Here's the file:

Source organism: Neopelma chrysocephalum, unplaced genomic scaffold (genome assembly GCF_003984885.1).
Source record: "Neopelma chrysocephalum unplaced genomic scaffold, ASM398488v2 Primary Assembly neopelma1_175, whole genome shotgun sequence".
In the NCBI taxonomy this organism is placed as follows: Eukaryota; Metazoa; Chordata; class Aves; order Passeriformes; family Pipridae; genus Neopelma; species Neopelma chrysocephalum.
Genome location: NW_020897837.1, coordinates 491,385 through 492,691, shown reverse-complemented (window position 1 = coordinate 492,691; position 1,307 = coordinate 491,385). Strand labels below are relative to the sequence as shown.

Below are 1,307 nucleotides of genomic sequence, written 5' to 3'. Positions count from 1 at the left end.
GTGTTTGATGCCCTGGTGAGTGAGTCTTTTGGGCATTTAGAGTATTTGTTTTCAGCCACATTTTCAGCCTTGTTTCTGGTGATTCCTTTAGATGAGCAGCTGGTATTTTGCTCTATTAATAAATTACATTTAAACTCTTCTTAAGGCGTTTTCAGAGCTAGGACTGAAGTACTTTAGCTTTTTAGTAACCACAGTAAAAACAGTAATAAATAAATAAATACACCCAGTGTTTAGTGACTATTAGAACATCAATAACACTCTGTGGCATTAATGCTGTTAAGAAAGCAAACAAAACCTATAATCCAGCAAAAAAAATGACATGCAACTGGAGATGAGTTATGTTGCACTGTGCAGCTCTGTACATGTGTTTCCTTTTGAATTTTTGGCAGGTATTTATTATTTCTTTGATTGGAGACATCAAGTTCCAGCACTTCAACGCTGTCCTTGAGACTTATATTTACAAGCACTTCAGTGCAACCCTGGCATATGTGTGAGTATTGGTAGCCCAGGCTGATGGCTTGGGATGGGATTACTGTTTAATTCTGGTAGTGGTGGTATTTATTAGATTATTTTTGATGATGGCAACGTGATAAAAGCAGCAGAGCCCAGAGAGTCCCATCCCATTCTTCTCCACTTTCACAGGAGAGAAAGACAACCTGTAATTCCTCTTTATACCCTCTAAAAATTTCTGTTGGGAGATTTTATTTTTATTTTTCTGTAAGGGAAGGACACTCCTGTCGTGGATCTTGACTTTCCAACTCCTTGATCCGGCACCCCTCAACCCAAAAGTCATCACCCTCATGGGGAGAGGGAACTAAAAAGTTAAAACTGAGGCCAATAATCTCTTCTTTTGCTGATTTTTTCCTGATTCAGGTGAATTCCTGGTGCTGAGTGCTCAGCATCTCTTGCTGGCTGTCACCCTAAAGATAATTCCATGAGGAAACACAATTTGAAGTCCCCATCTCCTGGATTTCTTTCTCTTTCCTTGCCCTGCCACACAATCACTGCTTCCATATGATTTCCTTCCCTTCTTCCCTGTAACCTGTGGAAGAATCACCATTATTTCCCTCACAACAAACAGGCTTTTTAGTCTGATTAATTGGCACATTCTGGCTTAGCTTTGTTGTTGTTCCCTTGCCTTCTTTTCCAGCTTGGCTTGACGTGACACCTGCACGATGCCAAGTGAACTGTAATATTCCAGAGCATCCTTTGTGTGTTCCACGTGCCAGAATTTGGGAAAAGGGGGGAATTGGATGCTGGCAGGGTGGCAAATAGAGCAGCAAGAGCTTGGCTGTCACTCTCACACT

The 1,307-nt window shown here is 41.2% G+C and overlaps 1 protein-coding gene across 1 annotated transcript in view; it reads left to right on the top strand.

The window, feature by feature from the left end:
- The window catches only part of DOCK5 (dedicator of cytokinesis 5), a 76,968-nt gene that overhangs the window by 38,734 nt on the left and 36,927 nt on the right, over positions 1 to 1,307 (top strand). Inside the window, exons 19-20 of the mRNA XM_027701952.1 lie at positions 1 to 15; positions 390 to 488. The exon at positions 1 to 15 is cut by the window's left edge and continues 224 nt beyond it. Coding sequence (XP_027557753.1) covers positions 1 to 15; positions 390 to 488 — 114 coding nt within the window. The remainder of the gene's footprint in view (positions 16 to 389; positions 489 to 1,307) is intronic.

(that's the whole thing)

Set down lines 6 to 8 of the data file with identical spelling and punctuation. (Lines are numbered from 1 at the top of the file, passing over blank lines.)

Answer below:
GTGTTTGATGCCCTGGTGAGTGAGTCTTTTGGGCATTTAGAGTATTTGTTTTCAGCCACATTTTCAGCCTTGTTTCTGGTGATTCCTTTAGATGAGCAGCTGGTATTTTGCTCTATTAATAAATTACATTTAAACTCTTCTTAAGGCGTTTTCAGAGCTAGGACTGAAGTACTTTAGCTTTTTAGTAACCACAGTAAAAACAGTAATAAATAAATAAATACACCCAGTGTTTAGTGACTATTAGAACATCAATAACACTCTGTGGCATTAATGCTGTTAAGAAAGCAAACAAAACCTATAATCCAGCAAAAAAAATGACATGCAACTGGAGATGAGTTATGTTGCACTGTGCAGCTCTGTACATGTGTTTCCTTTTGAATTTTTGGCAGGTATTTATTATTTCTTTGATTGGAGACATCAAGTTCCAGCACTTCAACGCTGTCCTTGAGACTTATATTTACAAGCACTTCAGTGCAACCCTGGCATATGTGTGAGTATTGGTAGCCCAGGCTGATGGCTTGGGATGGGATTACTGTTTAATTCTGGTAGTGGTGGTATTTATTAGATTATTTTTGATGATGGCAACGTGATAAAAGCAGCAGAGCCCAGAGAGTCCCATCCCATTCTTCTCCACTTTCACAGGAGAGAAAGACAACCTGTAATTCCTCTTTATACCCTCTAAAAATTTCTGTTGGGAGATTTTATTTTTATTTTTCTGTAAGGGAAGGACACTCCTGTCGTGGATCTTGACTTTCCAACTCCTTGATCCGGCACCCCTCAACCCAAAAGTCATCACCCTCATGGGGAGAGGGAACTAAAAAGTTAAAACTGAGGCCAATAATCTCTTCTTTTGCTGATTTTTTCCTGATTCAGGTGAATTCCTGGTGCTGAGTGCTCAGCATCTCTTGCTGGCTGTCACCCTAAAGATAATTCCATGAGGAAACACAATTTGAAGTCCCCATCTCCTGGATTTCTTTCTCTTTCCTTGCCCTGCCACACAATCACTGCTTCCATATGATTTCCTTCCCTTCTTCCCTGTAACCTGTGGAAGAATCACCATTATTTCCCTCACAACAAACAGGCTTTTTAGTCTGATTAATTGGCACATTCTGGCTTAGCTTTGTTGTTGTTCCCTTGCCTTCTTTTCCAGCTTGGCTTGACGTGACACCTGCACGATGCCAAGTGAACTGTAATATTCCAGAGCATCCTTTGTGTGTTCCACGTGCCAGAATTTGGGAAAAGGGGGGAATTGGATGCTGGCAGGGTGGCAAATAGAGCAGCAAGAGCTTGGCTGTCACTCTCACACT

The 1,307-nt window shown here is 41.2% G+C and overlaps 1 protein-coding gene across 1 annotated transcript in view; it reads left to right on the top strand.

The window, feature by feature from the left end: